In eighth grade, she progressed to a project surrounding microbiology. Her idea for bioprinting—a potential method for cellular regeneration—came from a National Geographic magazine she read on the topic. Finding a peptide that could increase cell proliferation—make them grow and duplicate faster—she used it to create a scaffolding with bioprinting.

However, it was in ninth grade that her true love of molecular biology took hold. She dove headfirst into a project on quorum sensing and bacteria, which she continued through her sophomore year. Her favorite project was from her junior year when she went to the Texas Science and Engineering Fair (TXSEF). One of her favorite topics in biology, she studied epigenetics, which she defines as “how DNA is regulated based on the environment that an individual organism is placed in.” Though our basic biology class may have taught us that DNA is the ultimate mastermind of biology, epigenetics adds another layer of complexity to study. Specifically, Alex tested how stress affected the immune system of fruit flies. I distinctly recall her presenting her project to me in a musty hotel room in College Station as we prepared for our final presentations. Her passion and fluency in the subject were clear, easily explaining a difficult biology concept to a room of unknowing students.

Another area of scientific interest for Alex is the environment. For her junior year Stonecatcher Project, she wrote about how the US military contributes to climate change. Interviewing author and activist Lenny Siegel from Stanford, she learned about how the US’s involvement in the Vietnam War contributed to pollution. Alex had also written on climate change previously in a paper in her sophomore year and hopes to become involved with climate action groups in college.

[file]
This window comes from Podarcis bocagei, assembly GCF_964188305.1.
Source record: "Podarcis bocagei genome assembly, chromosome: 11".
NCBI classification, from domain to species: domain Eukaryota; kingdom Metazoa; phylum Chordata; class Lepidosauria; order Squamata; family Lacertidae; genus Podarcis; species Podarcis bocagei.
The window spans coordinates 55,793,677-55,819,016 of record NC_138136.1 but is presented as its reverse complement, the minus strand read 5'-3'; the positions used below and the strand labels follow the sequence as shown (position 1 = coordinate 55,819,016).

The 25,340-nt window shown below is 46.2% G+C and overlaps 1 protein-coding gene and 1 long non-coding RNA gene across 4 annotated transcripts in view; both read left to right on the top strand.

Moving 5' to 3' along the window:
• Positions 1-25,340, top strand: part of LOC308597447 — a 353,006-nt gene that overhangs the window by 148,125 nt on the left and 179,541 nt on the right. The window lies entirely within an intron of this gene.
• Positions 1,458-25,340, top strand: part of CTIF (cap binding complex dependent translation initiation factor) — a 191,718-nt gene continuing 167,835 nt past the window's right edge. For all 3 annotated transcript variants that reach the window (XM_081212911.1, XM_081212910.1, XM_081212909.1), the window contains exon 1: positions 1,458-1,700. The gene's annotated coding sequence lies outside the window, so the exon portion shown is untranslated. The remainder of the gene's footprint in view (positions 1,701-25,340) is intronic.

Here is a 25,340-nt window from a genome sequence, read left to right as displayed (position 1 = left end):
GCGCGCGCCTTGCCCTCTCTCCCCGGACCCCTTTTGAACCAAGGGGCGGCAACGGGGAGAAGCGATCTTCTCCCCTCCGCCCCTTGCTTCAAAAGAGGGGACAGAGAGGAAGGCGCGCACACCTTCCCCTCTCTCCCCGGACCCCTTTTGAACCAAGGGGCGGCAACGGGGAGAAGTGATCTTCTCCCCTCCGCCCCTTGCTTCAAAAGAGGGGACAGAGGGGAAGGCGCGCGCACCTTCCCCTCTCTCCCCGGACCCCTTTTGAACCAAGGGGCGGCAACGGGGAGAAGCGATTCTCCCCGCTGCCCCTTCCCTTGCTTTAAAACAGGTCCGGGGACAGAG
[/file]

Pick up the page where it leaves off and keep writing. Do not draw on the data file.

Outside of her impressive resume of academic work, Alex also has several hobbies. Among them include hiking, biking, cooking, playing with her dogs, thrifting with friends, and watching Wes Anderson movies. Furthermore, she developed an interest in nonfiction books—particularly investigative nonfiction. Empire of Pain by Patrick Radden Keefe, Caste by Isabel Wilkerson, and anything by Joan Didion were some of her recommended books. 

In the future, there’s a lot of subjects Alex wants to study. Hoping to escape the endless heat of Texas, she wants to go to college somewhere experiencing four seasons while double majoring in molecular biology and history, inspired by Dr. Caraway’s AP European History class, as well as potentially studying environmental history. Though she’s not certain about her career path quite yet, she’s interested in pursuing a Ph.D. in molecular biology and eventually doing research at a university.

Whatever Alex decides to do, I know that she will thrive in it because of her passion, drive, and willingness to collaborate and learn from others. Knowing her since first grade, I have seen Alex grow from a somewhat shy girl to a confident scientist who can lead others with skill and poise. As she continues to grow, I’m excited to see what else she will achieve in her future.